Grocery price inflation hits record 14.7% with ‘no peak in sight’

Grocery price inflation has risen again, hitting a record 14.7% and adding a potential £682 to the average annual cost of a typical basket amid warnings there is still no sign of a peak.

According to the latest monthly data from research firm Kantar, sales of supermarket own-label products jumped by a further 10.3% over the past four weeks. Sales of the cheapest value ranges grew by 42% as shoppers looked for ways to keep their spending low.

Supermarket own-label sales also jumped by a further 10.3% over the period, with sales the cheapest value ranges growing by 42% as shoppers sought out bargains in a bid curb their spending.

Fraser McKevitt, head of retail and consumer insight at Kantar, said: “Yet again, we have a new record high figure for grocery price inflation and it’s too early right now to call the top.

“Consumers face a £682 jump in their annual grocery bill if they continue to buy the same items, and just over a quarter of all households now say they’re struggling financially, which is double the proportion we recorded last November.

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“Nine in 10 of this group say higher food and drink prices are a major concern, second only to energy bills, so it’s clear just how much grocery inflation is hitting people’s wallets and adding to their domestic worries.”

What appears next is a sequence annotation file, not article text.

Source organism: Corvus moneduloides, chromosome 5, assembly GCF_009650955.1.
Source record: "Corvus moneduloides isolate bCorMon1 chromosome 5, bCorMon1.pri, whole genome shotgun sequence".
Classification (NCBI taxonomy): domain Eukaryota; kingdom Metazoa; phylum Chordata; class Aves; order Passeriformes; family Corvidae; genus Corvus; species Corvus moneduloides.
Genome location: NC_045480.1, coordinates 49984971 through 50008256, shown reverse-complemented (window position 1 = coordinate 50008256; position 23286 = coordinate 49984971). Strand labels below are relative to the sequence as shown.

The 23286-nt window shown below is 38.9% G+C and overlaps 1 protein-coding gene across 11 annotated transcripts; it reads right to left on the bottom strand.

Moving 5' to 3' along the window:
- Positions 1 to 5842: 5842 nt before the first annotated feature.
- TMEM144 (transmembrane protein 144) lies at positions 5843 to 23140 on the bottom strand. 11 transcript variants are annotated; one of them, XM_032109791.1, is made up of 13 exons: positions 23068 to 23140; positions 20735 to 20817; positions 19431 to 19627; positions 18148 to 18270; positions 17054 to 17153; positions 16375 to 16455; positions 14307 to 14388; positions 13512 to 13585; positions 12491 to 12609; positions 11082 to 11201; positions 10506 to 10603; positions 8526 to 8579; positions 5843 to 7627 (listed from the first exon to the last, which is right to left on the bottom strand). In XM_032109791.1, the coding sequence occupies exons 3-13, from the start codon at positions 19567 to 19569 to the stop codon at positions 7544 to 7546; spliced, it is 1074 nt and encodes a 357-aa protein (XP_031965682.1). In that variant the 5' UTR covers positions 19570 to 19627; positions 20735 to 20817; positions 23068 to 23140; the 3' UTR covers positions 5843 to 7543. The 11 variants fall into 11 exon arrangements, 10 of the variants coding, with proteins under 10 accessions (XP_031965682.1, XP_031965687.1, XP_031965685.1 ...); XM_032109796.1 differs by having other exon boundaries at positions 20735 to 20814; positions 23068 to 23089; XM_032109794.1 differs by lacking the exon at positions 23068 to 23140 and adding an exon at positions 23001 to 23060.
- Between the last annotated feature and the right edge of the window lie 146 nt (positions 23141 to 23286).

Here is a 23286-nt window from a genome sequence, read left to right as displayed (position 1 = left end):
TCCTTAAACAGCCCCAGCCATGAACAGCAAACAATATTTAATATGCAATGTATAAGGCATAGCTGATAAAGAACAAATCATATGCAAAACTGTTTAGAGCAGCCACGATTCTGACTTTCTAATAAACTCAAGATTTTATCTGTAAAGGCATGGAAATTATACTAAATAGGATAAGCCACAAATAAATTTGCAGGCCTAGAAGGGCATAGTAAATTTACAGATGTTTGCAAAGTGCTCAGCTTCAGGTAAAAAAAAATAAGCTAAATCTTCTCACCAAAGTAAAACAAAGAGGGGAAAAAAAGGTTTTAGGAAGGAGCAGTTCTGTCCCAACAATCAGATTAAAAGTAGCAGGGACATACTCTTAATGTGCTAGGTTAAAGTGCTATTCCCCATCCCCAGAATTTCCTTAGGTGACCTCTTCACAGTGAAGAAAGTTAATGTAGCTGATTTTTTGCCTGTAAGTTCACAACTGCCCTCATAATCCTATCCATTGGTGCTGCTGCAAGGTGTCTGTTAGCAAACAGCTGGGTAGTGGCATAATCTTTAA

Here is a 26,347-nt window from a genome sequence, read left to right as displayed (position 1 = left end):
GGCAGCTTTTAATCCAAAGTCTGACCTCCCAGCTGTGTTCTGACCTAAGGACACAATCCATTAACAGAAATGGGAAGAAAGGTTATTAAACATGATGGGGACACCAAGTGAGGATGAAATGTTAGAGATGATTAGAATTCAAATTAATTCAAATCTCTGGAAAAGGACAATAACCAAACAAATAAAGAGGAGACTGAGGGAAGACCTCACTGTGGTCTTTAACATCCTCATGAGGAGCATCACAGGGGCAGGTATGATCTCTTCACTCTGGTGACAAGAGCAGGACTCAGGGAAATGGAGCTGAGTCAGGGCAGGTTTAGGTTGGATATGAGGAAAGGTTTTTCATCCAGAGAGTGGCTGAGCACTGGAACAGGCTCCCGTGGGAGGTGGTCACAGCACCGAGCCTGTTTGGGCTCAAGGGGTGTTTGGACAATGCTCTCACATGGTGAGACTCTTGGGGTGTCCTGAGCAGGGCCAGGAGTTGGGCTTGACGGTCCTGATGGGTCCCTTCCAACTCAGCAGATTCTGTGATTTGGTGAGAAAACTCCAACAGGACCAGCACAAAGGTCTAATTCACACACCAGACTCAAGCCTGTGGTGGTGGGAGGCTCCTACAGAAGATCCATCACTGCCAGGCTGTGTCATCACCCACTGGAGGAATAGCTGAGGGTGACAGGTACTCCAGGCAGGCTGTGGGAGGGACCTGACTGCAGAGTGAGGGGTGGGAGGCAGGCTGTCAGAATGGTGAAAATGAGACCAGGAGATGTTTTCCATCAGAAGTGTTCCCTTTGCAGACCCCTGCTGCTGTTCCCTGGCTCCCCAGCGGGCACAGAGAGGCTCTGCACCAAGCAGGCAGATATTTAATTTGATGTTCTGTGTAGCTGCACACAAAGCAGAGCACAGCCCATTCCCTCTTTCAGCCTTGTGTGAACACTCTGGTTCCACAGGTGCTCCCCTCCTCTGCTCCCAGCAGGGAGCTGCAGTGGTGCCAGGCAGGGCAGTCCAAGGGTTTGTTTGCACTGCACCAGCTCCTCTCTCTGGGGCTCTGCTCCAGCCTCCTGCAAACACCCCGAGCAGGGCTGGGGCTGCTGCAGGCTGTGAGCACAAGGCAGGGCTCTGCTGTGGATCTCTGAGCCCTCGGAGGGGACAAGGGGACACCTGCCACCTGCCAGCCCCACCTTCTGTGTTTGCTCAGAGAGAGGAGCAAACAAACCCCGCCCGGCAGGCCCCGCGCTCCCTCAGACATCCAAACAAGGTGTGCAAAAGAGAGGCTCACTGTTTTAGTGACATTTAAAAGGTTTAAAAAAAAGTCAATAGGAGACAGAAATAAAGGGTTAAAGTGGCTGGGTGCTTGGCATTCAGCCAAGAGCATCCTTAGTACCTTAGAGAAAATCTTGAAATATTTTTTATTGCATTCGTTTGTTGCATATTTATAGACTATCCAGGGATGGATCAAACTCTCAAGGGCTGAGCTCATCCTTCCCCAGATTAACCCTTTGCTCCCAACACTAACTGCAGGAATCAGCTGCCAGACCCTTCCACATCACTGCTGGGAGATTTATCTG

The data also revealed that fewer households have been stocking their cupboards for Christmas in October, preferring to wait until closer to the holiday season.

Mr McKevitt said: “This time last year two million consumers had already bought their festive Christmas pudding. We’ve seen 32% fewer shoppers doing that this time around, suggesting people are not trying to spread the cost of their purchasing – at least not in October.”

Aldi continued to grow its market share, which rose to 9.2% (with a 22.7% increase in sales year-on-year), while Lidl’s market share also jumped to a record high of 7.2% (and a 21.5% increase in sales on last year’s figures).

Asda’s sales also grew by 5.3%, more than any of the other major supermarkets, helping it to maintain an overall market share of 14.3%.

The combined market share of discounters Aldi and Lidl now stands at 16.4%, up from 4.4% 14 years ago – during the 2008 financial crash.



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